United States President Barack Obama announced on June 15 that deportations of undocumented immigrants who came to the US as children would be put on hold for two years.
During this time, they could apply for work permits. About 800,000 young people could be affected.
To be eligible, these youths must be 30 years old or younger, and have come into the country before they were 16. They must be in school, be high school graduates or military veterans and have no criminal records.
The announcement came as hundreds of undocumented youths staged sit-ins at Obama campaign offices in California, Georgia, Michigan, North Carolina and Ohio demanding action. Most are Latinos and many proudly wore T-shirts with “I am undocumented” logos.
The sit-ins were becoming an embarrassment for Obama in a context of slipping support for him among Latinos. It’s not hard to see why.
In his election campaign, Obama promised to enact “immigration reform”. However, like many of his promises made before taking office, it was vague and lacked details.
In spite of the Democrats controlling both houses of Congress in his first two years as president, Obama did nothing on the issue.
In fact, the Obama administration has gone in the opposite direction. Deportations of people without papers were highly publicised under Bush, but when Obama took office, deportations rocketed.
It’s hard to get the exact figures, but it seems deportations for the “crime” of not having papers have tripled or quadrupled in the first three years of the Obama administration. This has torn apart families and imposed fear and hardship within immigrant communities as a whole.
Last year, in a sop to Latinos, the administration announced that “prosecutorial discretion” would be implemented to relieve the situation for undocumented youths. This turned out to be a bald-faced lie.
The National Immigrant Youth Alliance, which organised the sit-ins, said in a statement on Obama’s announcement: “In direct response to the actions carried out by the National Immigrant Youth Alliance over the past two weeks, the White House has agreed to provide Deferred Action for undocumented youth.
“We will confirm the veracity of the claim with our caseload and maintain our present occupations until any proposed policy change goes into effect. We note that this announcement comes a year after a similar announcement for discretion. Prosecutorial Discretion has yet to be implemented.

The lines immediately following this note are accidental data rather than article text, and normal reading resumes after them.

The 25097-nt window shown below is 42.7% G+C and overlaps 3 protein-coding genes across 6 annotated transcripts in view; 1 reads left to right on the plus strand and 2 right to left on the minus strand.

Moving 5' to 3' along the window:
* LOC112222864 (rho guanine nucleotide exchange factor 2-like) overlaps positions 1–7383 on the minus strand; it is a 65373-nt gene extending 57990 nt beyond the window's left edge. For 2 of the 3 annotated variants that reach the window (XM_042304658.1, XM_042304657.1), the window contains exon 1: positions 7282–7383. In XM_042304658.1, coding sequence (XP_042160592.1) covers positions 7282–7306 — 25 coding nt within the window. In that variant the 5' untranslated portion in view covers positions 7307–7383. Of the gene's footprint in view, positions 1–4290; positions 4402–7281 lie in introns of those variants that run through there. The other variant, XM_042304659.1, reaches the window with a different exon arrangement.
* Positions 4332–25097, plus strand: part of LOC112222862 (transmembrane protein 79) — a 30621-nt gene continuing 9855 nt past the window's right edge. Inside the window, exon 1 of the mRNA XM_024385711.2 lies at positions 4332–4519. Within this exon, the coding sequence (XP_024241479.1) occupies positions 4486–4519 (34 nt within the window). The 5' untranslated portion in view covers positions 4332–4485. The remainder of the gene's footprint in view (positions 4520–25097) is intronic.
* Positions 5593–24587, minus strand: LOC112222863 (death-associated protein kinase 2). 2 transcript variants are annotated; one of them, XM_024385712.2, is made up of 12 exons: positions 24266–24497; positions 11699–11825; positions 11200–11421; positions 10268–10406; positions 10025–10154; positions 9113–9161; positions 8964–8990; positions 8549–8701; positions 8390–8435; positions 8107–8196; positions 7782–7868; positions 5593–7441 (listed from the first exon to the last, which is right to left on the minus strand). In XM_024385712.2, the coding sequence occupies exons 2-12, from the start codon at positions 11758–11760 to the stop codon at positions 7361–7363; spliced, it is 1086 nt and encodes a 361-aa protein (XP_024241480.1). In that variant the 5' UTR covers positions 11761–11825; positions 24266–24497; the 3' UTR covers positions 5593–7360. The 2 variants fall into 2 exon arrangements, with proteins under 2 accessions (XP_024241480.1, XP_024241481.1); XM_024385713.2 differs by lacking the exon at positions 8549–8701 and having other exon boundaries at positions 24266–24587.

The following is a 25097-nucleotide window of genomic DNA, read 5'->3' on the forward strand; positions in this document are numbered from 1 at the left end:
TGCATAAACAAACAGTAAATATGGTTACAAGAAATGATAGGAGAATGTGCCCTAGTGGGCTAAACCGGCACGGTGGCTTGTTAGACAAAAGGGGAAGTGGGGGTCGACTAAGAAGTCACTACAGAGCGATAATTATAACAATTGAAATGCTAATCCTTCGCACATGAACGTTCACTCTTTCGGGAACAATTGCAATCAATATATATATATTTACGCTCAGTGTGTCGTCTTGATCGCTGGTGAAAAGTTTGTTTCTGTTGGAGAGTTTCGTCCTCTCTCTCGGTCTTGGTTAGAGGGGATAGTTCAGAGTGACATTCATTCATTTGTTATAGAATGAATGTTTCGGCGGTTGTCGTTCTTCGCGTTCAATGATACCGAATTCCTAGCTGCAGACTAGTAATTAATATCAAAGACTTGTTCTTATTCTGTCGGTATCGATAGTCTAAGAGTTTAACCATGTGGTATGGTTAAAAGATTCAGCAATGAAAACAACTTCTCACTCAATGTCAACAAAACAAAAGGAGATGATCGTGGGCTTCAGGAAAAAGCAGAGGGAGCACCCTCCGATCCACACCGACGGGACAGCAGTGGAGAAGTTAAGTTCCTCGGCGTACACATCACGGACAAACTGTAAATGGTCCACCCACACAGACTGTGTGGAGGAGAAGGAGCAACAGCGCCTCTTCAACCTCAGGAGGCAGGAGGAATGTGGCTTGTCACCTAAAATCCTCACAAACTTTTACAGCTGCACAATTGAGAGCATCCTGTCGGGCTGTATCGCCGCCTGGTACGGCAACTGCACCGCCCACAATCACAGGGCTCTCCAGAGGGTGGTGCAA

“By regulation, it will take 60 days for this action to go into effect. If it does not go into effect fully after 60 days and provide sufficient protection for undocumented youth, we will resume occupying the offices.
“We will also have zero tolerance [if any such youth are put into deportation proceedings] in the interim …
“We are pleased to see this administration make progress, but we will not accept the announcement at its word. Prosecutorial discretion turned out to be ineffectual, and essentially a broken promise.
“We will review the announcement and will not back down until we are certain the commitment is firm.”
Some issues of concern include the record of Immigration and Customs Enforcement (ICE) refusing to carry out the earlier “prosecutorial discretion” policy.
Also, it remains to be seen whether a “criminal record” applies to the many undocumented youths cited for driving without a license (since they were denied licences because they didn’t have papers).
Another thing to note is that if any applicant is turned down, there are few ways to appeal.
The reaction in the Latino community has been one of guarded hope. The New York Times reported on some reactions. A recent graduate of UCLA who works in a taco shop in Los Angeles for low pay responded: “This is opening a door for me. Now I can get a job that uses my degree. I can do something with myself.”
The article reported: “We heard the news, and it’s great, but it’s just a first step,” said Maxima Guerror, 22, a college student who wore a shirt that read, “I Am Undocumented” to a rally in downtown Los Angeles.
“When I see it in action, then I’ll say 'This is fantastic’. For now, we’re just getting the ball rolling.”
Another immigrant, who has since become a citizen, told the NYT that she voted for Obama, but was conflicted because so many people had been deported. “If he completes what he promised today, I will vote for him. It’s very important. But I want immigration reform that will benefit everyone.”
This reflects the deep feelings among immigrants that they want a road to citizenship for all.
Polls show a two-thirds majority of Americans support Obama’s announcement, which they take at face value. After all, deporting young people who were brought here by their parents, through no fault of their own, and have grown up in the US, is blatantly disgusting.
[Barry Sheppard was a long-time leader of the US Socialist Workers Party and the Fourth International. He recounts his experience in the SWP in a two-volume book, The Party: The Socialist Workers Party 1960-1988, available from Resistance Books.]